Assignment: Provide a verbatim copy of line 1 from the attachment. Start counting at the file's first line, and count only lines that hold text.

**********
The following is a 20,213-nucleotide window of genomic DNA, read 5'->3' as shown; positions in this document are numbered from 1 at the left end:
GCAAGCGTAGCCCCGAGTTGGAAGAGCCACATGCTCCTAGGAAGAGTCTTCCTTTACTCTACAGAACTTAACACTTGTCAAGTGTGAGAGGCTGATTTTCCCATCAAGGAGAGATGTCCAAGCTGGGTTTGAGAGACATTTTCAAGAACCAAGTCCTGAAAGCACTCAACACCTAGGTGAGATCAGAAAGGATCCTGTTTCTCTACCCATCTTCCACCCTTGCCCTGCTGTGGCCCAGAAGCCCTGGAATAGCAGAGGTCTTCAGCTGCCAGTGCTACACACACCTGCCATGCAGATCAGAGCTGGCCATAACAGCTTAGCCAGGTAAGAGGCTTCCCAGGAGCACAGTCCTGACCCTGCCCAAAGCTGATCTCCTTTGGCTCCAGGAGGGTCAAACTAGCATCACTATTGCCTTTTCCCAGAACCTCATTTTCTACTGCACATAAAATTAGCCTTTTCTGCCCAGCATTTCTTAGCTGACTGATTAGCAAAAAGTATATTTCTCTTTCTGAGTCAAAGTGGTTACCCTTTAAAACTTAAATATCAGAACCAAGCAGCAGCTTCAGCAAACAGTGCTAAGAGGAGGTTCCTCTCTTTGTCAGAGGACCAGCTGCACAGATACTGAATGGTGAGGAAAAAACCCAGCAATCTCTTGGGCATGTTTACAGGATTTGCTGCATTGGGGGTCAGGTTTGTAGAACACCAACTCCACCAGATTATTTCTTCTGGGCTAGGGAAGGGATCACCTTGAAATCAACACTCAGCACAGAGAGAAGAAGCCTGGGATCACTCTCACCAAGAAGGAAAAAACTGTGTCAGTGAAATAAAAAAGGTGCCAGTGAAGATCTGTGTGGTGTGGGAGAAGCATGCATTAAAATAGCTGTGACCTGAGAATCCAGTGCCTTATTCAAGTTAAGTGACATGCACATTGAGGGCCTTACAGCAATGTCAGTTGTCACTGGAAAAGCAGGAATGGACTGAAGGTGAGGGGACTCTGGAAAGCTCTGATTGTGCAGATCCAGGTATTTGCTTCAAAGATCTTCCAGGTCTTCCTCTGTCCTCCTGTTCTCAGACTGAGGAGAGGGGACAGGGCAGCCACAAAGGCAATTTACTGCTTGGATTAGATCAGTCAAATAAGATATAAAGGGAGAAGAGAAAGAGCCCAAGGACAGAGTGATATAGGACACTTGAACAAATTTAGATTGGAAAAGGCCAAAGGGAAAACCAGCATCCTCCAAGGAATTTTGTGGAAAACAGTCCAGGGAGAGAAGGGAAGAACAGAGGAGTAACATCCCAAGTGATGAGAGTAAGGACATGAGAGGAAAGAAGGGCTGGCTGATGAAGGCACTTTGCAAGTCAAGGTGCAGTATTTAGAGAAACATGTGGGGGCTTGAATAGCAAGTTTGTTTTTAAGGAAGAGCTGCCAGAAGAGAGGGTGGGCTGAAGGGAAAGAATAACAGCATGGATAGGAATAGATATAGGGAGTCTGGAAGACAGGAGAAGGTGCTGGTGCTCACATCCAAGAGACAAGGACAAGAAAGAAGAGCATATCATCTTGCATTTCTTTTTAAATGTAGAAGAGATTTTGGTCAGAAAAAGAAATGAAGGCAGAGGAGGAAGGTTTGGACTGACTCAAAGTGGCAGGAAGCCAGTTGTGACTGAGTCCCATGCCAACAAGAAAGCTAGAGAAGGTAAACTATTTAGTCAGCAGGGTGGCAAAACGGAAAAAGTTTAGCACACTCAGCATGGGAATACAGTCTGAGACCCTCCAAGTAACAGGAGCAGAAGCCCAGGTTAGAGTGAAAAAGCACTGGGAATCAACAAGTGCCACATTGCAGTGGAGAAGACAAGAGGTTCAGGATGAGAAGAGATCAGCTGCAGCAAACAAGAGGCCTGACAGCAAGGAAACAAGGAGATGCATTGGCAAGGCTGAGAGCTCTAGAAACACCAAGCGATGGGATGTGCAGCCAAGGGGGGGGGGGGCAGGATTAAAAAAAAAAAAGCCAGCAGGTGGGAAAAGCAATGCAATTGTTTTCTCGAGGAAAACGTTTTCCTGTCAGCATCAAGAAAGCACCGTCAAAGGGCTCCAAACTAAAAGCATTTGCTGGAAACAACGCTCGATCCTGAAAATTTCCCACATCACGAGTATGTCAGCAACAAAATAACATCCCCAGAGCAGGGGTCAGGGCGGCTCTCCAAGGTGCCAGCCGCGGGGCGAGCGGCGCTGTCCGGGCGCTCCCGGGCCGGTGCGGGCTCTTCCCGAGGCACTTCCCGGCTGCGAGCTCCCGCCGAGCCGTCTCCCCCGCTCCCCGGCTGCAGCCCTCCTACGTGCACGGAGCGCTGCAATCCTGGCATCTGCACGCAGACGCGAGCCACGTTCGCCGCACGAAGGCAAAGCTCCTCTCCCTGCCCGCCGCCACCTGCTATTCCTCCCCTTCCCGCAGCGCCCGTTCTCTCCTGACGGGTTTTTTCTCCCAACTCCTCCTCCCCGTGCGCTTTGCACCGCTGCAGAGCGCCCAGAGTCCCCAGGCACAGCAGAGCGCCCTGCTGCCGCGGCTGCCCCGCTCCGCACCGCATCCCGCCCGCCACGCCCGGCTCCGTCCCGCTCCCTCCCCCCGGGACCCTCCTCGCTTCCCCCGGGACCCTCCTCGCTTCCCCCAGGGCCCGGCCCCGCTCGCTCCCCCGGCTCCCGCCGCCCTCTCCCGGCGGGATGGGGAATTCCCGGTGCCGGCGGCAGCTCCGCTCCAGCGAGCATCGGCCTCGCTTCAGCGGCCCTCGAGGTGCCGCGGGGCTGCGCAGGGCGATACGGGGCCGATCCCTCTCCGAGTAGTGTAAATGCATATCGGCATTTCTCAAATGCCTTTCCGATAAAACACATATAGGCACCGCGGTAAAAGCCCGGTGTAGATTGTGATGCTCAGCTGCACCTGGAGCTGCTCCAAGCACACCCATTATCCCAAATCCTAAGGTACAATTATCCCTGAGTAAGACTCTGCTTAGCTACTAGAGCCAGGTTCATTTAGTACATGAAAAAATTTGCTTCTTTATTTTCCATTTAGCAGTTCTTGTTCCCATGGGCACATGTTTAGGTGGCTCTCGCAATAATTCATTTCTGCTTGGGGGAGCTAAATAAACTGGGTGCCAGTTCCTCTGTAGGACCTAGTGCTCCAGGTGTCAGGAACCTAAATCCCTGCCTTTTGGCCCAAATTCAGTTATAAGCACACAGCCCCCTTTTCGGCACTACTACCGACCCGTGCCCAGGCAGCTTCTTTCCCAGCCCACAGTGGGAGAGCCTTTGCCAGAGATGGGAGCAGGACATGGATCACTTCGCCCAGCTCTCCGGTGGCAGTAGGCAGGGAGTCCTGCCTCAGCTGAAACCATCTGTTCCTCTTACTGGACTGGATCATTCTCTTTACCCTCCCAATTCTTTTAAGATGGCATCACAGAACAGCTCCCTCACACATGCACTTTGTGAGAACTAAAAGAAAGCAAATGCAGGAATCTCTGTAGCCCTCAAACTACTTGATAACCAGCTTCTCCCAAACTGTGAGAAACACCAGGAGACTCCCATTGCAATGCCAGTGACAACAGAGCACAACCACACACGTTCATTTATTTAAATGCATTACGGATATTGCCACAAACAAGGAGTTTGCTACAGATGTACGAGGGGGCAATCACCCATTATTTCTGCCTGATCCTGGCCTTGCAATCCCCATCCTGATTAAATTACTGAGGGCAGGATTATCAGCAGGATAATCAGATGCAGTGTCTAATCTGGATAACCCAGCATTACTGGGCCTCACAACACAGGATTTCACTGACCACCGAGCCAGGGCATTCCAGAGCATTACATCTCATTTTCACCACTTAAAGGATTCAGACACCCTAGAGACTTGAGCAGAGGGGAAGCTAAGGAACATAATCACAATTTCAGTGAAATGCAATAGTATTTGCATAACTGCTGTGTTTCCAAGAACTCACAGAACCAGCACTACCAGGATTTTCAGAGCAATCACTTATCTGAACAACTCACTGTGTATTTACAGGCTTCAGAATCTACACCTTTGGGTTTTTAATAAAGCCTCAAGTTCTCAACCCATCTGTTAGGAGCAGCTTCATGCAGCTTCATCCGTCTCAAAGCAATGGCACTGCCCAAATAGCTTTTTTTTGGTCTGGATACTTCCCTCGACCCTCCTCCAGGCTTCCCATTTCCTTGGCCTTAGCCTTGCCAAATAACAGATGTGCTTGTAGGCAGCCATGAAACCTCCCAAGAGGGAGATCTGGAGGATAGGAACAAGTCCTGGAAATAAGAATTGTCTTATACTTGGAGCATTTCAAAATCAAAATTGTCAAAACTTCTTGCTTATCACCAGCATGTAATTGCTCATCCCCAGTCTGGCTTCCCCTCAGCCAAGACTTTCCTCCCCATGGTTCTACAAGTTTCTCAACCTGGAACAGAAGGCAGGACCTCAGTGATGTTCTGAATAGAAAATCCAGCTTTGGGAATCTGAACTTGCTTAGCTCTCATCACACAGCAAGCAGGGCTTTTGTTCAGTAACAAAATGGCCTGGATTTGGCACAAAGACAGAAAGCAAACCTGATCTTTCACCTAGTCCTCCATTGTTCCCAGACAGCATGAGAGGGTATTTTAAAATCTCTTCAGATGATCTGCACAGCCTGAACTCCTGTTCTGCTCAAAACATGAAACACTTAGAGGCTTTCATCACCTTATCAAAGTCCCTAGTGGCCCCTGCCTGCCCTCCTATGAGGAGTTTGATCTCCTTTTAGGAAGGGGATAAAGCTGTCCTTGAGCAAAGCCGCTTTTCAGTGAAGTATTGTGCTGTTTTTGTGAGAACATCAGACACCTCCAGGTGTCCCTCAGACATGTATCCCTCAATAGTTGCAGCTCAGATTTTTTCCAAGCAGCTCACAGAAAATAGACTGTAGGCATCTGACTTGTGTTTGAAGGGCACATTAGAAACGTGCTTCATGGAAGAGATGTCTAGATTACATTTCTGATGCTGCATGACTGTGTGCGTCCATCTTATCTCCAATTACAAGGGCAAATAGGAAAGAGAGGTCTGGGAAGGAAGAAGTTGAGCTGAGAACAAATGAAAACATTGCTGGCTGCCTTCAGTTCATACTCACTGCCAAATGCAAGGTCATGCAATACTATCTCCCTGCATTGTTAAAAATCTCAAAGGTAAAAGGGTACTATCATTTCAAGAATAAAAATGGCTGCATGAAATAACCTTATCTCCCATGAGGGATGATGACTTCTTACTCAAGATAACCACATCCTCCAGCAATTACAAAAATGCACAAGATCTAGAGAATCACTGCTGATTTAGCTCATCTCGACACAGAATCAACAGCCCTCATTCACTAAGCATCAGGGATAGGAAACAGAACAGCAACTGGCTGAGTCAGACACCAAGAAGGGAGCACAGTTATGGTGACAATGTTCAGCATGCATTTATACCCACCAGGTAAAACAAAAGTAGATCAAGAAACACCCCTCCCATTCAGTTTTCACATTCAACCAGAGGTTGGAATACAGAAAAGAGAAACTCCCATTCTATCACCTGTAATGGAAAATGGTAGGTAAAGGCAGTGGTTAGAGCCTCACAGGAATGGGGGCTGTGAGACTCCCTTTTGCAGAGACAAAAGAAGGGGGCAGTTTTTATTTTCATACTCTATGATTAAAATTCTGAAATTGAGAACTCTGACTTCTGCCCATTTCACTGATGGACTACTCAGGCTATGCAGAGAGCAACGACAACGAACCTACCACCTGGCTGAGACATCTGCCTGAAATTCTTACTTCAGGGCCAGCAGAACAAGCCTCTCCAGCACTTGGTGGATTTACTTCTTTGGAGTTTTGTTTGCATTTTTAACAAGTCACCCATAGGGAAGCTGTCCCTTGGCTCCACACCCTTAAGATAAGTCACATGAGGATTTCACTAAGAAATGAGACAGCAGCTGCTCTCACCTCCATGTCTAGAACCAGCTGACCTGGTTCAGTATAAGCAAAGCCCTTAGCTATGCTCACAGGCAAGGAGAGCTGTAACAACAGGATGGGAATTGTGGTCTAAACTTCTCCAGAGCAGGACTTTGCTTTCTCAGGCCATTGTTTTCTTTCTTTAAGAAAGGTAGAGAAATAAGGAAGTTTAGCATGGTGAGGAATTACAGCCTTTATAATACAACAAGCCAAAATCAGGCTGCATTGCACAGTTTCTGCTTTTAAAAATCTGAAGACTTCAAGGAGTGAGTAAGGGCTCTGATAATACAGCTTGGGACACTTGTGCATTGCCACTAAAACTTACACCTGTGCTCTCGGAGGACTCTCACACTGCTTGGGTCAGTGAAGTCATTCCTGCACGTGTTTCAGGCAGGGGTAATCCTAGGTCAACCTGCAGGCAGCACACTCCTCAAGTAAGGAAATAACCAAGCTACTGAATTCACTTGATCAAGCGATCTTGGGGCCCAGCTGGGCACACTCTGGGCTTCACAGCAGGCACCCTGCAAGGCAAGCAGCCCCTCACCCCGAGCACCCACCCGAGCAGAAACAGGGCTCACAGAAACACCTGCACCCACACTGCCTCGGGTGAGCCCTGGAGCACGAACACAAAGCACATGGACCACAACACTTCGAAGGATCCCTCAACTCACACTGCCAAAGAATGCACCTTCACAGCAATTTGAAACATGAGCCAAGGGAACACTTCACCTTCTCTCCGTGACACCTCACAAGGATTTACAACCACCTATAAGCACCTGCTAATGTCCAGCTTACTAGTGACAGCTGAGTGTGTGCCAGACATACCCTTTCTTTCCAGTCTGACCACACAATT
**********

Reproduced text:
The following is a 20,213-nucleotide window of genomic DNA, read 5'->3' as shown; positions in this document are numbered from 1 at the left end: